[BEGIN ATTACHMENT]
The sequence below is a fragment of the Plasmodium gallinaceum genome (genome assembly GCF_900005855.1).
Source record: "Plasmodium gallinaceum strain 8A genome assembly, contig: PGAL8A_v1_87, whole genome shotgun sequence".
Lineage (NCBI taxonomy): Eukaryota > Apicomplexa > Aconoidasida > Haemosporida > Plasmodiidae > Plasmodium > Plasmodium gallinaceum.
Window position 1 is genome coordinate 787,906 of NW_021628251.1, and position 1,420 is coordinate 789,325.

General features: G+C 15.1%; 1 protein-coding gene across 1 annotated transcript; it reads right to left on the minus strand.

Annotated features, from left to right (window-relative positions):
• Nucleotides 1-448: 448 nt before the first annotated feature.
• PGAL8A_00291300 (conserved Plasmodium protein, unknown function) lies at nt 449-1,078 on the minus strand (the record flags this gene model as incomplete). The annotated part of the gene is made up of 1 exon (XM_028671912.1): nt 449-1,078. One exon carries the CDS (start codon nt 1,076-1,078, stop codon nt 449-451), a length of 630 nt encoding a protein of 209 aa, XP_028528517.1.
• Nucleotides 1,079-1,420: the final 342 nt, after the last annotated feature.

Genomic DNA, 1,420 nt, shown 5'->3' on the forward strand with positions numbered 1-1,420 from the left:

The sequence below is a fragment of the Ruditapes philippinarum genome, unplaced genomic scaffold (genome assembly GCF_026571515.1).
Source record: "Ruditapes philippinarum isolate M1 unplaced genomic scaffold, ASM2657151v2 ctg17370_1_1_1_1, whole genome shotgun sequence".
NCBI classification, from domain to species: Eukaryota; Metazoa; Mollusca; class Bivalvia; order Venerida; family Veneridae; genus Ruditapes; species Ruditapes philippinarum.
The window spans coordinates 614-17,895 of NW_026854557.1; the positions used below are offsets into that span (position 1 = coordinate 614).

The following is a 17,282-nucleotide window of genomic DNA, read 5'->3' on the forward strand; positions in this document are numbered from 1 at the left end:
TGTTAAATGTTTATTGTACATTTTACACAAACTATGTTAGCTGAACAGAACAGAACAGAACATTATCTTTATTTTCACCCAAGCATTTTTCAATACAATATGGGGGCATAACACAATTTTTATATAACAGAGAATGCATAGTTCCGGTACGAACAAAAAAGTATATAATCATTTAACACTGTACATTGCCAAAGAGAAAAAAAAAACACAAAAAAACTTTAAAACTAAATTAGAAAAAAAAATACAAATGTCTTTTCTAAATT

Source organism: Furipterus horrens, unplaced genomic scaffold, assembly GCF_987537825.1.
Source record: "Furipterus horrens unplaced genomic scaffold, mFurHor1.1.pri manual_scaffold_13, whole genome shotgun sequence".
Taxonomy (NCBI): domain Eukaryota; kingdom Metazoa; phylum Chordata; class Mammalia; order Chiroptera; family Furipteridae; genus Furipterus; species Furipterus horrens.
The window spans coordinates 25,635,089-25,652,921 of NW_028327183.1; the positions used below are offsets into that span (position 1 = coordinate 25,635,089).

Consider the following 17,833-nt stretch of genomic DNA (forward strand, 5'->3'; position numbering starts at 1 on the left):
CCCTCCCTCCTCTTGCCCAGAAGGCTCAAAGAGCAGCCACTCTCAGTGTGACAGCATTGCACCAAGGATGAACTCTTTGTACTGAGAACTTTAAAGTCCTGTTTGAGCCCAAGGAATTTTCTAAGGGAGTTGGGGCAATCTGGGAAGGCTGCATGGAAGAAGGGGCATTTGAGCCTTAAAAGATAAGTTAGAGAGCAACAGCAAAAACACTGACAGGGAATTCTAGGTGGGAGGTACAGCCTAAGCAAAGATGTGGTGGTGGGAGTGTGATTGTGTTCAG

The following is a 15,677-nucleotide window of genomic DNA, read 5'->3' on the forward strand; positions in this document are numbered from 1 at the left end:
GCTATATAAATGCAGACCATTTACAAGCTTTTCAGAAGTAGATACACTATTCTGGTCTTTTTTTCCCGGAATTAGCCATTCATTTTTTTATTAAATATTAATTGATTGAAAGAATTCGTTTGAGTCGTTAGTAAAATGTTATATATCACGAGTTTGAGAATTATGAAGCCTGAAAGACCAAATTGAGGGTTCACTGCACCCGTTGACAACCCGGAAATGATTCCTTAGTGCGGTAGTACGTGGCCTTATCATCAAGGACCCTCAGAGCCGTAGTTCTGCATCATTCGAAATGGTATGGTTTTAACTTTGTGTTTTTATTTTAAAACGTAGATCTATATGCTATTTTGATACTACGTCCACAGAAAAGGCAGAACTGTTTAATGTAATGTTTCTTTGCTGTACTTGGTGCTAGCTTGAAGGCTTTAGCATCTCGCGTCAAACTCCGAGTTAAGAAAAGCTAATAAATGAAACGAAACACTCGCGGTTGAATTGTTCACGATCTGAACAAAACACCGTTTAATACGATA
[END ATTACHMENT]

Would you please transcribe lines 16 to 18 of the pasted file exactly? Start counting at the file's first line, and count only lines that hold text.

TGTTAAATGTTTATTGTACATTTTACACAAACTATGTTAGCTGAACAGAACAGAACAGAACATTATCTTTATTTTCACCCAAGCATTTTTCAATACAATATGGGGGCATAACACAATTTTTATATAACAGAGAATGCATAGTTCCGGTACGAACAAAAAAGTATATAATCATTTAACACTGTACATTGCCAAAGAGAAAAAAAAAACACAAAAAAACTTTAAAACTAAATTAGAAAAAAAAATACAAATGTCTTTTCTAAATT

Source organism: Furipterus horrens, unplaced genomic scaffold, assembly GCF_987537825.1.
Source record: "Furipterus horrens unplaced genomic scaffold, mFurHor1.1.pri manual_scaffold_13, whole genome shotgun sequence".